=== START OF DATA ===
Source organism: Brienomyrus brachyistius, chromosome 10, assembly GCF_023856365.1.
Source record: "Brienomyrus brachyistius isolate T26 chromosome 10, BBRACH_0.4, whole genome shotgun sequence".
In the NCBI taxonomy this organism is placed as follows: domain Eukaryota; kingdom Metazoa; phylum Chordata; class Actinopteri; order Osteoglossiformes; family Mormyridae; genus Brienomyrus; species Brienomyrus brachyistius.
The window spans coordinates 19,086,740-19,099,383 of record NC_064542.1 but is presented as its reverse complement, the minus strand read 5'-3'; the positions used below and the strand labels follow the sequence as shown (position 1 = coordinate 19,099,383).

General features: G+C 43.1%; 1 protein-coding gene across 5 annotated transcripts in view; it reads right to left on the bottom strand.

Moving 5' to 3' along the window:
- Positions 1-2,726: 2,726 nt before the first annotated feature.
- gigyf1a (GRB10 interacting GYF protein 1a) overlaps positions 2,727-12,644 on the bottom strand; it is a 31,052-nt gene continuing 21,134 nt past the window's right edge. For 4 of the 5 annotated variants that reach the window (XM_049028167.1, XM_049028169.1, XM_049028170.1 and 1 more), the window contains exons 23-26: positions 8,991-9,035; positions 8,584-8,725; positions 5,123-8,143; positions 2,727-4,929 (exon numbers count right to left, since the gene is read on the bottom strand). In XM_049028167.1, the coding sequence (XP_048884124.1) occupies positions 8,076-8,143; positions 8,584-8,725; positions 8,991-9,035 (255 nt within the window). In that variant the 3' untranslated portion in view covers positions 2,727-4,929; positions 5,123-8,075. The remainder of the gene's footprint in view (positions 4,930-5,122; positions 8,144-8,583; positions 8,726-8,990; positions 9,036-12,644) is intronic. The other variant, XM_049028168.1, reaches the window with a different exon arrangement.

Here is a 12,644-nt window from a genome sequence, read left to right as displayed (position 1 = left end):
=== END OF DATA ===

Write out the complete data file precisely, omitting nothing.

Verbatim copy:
Source organism: Brienomyrus brachyistius, chromosome 10, assembly GCF_023856365.1.
Source record: "Brienomyrus brachyistius isolate T26 chromosome 10, BBRACH_0.4, whole genome shotgun sequence".
In the NCBI taxonomy this organism is placed as follows: domain Eukaryota; kingdom Metazoa; phylum Chordata; class Actinopteri; order Osteoglossiformes; family Mormyridae; genus Brienomyrus; species Brienomyrus brachyistius.
The window spans coordinates 19,086,740-19,099,383 of record NC_064542.1 but is presented as its reverse complement, the minus strand read 5'-3'; the positions used below and the strand labels follow the sequence as shown (position 1 = coordinate 19,099,383).

General features: G+C 43.1%; 1 protein-coding gene across 5 annotated transcripts in view; it reads right to left on the bottom strand.

Moving 5' to 3' along the window:
- Positions 1-2,726: 2,726 nt before the first annotated feature.
- gigyf1a (GRB10 interacting GYF protein 1a) overlaps positions 2,727-12,644 on the bottom strand; it is a 31,052-nt gene continuing 21,134 nt past the window's right edge. For 4 of the 5 annotated variants that reach the window (XM_049028167.1, XM_049028169.1, XM_049028170.1 and 1 more), the window contains exons 23-26: positions 8,991-9,035; positions 8,584-8,725; positions 5,123-8,143; positions 2,727-4,929 (exon numbers count right to left, since the gene is read on the bottom strand). In XM_049028167.1, the coding sequence (XP_048884124.1) occupies positions 8,076-8,143; positions 8,584-8,725; positions 8,991-9,035 (255 nt within the window). In that variant the 3' untranslated portion in view covers positions 2,727-4,929; positions 5,123-8,075. The remainder of the gene's footprint in view (positions 4,930-5,122; positions 8,144-8,583; positions 8,726-8,990; positions 9,036-12,644) is intronic. The other variant, XM_049028168.1, reaches the window with a different exon arrangement.

Here is a 12,644-nt window from a genome sequence, read left to right as displayed (position 1 = left end):